# Does the CH-47 Chinook generate differential yaw as a side effect of generating differential lift?

I have been reading up on the controls of the CH-47 Chinook. I understand how yaw movement is created not by counter torque but by opposite cyclic on the front and back rotors. What I'm wondering about is adverse torque created when differential thrust via collective is used for pitch control. If one rotor is producing more thrust doesn't that mean that the increased drag on the rotor will produce more torque than the opposite rotor which is producing less lift? I understand that the rotors are locked in synchronization so that they can't produce different torque based on their RPM but what about torque created by the different aerodynamic effects on each rotor? How is would this unintended yaw be canceled out?

• Not an answer to your question, but rotors can and do produce different torque even at the same RPM. The fact that they're locked in unison does not imply anything beyond that they have the same speed. Ignoring the possibility of a stall, if one rotor blade has more angle attack the other, then it produces more lift and consumes more power. Consuming more power at the same rpm, means requiring more torque. Commented Aug 17, 2023 at 12:47
• Locking them in unison prevents the rotor blades from hitting one another - generally considered a Bad Thing™ Commented Aug 17, 2023 at 14:02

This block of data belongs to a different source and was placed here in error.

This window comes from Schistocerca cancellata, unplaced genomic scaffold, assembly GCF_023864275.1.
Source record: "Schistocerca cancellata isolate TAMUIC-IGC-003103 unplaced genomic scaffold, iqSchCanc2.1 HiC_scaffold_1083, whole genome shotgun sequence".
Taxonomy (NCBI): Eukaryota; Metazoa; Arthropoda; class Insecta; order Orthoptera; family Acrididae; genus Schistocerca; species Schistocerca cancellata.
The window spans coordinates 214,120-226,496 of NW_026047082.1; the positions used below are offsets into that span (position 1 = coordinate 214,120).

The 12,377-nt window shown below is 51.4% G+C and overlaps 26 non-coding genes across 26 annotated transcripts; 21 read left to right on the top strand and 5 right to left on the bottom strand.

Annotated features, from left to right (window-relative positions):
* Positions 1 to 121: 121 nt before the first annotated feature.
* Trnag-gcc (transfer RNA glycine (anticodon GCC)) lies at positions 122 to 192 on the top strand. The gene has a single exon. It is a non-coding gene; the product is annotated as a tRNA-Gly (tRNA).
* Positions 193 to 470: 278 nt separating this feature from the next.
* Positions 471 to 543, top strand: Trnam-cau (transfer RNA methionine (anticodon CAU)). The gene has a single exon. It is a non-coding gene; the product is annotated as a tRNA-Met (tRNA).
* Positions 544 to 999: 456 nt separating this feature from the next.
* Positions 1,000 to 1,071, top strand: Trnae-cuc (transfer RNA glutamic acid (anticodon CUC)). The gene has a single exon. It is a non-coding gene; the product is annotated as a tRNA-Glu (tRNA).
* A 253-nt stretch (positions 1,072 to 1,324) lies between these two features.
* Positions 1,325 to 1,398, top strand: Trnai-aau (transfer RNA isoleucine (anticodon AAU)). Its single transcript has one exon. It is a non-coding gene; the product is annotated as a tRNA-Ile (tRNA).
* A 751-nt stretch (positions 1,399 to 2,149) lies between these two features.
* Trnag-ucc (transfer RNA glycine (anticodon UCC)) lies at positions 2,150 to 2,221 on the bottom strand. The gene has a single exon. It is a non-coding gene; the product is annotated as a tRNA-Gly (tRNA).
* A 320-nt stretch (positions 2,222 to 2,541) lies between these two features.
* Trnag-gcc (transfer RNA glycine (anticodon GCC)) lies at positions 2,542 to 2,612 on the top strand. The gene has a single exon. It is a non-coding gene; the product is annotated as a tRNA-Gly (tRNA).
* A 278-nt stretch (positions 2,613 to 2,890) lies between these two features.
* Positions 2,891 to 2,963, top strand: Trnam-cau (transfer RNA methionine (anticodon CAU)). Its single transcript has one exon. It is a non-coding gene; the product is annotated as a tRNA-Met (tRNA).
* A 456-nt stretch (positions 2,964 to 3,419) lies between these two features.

What I'm wondering about is adverse torque created when differential thrust via collective is used for pitch control.

Differential thrust between the two rotors is indeed how the control around the pitch axis is achieved for a tandem helicopter.

If one rotor is producing more thrust doesn't that mean that the increased drag on the rotor will produce more torque than the opposite rotor which is producing less lift?

That's correct, thrust and torque are related to each other and in a quadratic way: doubling the thrust, the torque quadruples. The following plot show this quadratic relationship quite well (consider the dots):

(Source - original plot from Principles of Helicopter Aerodynamics by J. Gordon Leishman)

So having two different thrusts between the two rotors generates as a side effect a net torque on the fuselage when seen from above, like in the following sketch where the thrust (and therefore the torque) on the rear rotor is for example lower than the one on the forward rotor, like in a pitch-up manoeuvre:

(Source, modified by me)

How is this net torque counteracted? Simply tilting the two rotors slightly on the sides in order to generate an opposing torque. In our example, the forward rotor must be tilted to the left and the rear rotor to the right in order to generate a counterclockwise torque (in orange in the next sketch) which compensates for the previous net torque by the two rotors (in blue):

This tilting normally happens automatically, being it built inside the control chain of the helicopter, either mechanically or via the stability system.

• Wow, great answer. thank you for taking so much time in your answer. Commented Aug 20, 2023 at 8:45
• @tavis you're welcome 🤗 Commented Aug 20, 2023 at 9:29
• Love this analysis! As a former CH-47 pilot, I have to admit to never fully grasping this issue until now. The effect of this net torque is really only felt by the pilot if the AFCS (Advanced Flight Control System) is off. In which case you often encounter significant yaw that you have to counteract with the pedals. Commented Mar 26 at 17:09
• @Cargo23: thanks 🤗 Nice work you had 👍 Commented Mar 26 at 17:19